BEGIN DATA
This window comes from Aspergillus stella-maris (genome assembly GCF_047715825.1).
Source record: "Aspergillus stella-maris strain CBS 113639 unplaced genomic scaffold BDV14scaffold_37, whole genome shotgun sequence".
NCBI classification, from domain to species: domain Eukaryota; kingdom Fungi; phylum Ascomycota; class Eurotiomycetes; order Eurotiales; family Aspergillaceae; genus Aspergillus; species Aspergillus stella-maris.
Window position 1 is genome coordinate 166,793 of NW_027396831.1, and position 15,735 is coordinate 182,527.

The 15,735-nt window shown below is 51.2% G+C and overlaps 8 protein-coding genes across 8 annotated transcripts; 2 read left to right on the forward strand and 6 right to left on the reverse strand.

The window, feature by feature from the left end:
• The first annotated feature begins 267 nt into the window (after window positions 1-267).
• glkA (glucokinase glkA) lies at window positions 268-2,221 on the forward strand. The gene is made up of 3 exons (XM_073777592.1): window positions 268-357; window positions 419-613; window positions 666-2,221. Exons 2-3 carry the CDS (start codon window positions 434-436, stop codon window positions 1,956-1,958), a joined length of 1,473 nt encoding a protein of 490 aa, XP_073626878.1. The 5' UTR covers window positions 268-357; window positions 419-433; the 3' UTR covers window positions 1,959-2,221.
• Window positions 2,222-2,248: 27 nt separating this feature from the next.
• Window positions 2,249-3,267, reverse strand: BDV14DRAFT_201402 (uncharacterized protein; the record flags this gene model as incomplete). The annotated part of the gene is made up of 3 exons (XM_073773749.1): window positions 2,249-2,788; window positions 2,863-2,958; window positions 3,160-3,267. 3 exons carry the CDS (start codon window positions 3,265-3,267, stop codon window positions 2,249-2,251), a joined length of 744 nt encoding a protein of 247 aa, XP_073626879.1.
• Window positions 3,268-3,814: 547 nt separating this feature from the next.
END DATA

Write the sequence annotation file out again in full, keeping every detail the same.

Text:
This window comes from Aspergillus stella-maris (genome assembly GCF_047715825.1).
Source record: "Aspergillus stella-maris strain CBS 113639 unplaced genomic scaffold BDV14scaffold_37, whole genome shotgun sequence".
NCBI classification, from domain to species: domain Eukaryota; kingdom Fungi; phylum Ascomycota; class Eurotiomycetes; order Eurotiales; family Aspergillaceae; genus Aspergillus; species Aspergillus stella-maris.
Window position 1 is genome coordinate 166,793 of NW_027396831.1, and position 15,735 is coordinate 182,527.

The 15,735-nt window shown below is 51.2% G+C and overlaps 8 protein-coding genes across 8 annotated transcripts; 2 read left to right on the forward strand and 6 right to left on the reverse strand.

The window, feature by feature from the left end:
• The first annotated feature begins 267 nt into the window (after window positions 1-267).
• glkA (glucokinase glkA) lies at window positions 268-2,221 on the forward strand. The gene is made up of 3 exons (XM_073777592.1): window positions 268-357; window positions 419-613; window positions 666-2,221. Exons 2-3 carry the CDS (start codon window positions 434-436, stop codon window positions 1,956-1,958), a joined length of 1,473 nt encoding a protein of 490 aa, XP_073626878.1. The 5' UTR covers window positions 268-357; window positions 419-433; the 3' UTR covers window positions 1,959-2,221.
• Window positions 2,222-2,248: 27 nt separating this feature from the next.
• Window positions 2,249-3,267, reverse strand: BDV14DRAFT_201402 (uncharacterized protein; the record flags this gene model as incomplete). The annotated part of the gene is made up of 3 exons (XM_073773749.1): window positions 2,249-2,788; window positions 2,863-2,958; window positions 3,160-3,267. 3 exons carry the CDS (start codon window positions 3,265-3,267, stop codon window positions 2,249-2,251), a joined length of 744 nt encoding a protein of 247 aa, XP_073626879.1.
• Window positions 3,268-3,814: 547 nt separating this feature from the next.